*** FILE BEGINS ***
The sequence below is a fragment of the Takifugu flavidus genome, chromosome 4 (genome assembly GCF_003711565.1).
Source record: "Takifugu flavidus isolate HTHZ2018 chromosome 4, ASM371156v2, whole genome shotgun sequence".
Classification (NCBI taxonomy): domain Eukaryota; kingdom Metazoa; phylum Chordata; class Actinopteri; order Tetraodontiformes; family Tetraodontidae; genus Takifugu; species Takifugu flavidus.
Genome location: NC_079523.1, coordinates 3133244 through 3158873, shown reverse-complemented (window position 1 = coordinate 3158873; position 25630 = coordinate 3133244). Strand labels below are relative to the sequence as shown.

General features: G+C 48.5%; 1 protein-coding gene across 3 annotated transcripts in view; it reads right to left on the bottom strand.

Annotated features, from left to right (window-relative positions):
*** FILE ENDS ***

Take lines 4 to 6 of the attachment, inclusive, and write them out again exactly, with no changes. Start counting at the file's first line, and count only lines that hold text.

Genome location: NC_079523.1, coordinates 3133244 through 3158873, shown reverse-complemented (window position 1 = coordinate 3158873; position 25630 = coordinate 3133244). Strand labels below are relative to the sequence as shown.

General features: G+C 48.5%; 1 protein-coding gene across 3 annotated transcripts in view; it reads right to left on the bottom strand.

Annotated features, from left to right (window-relative positions):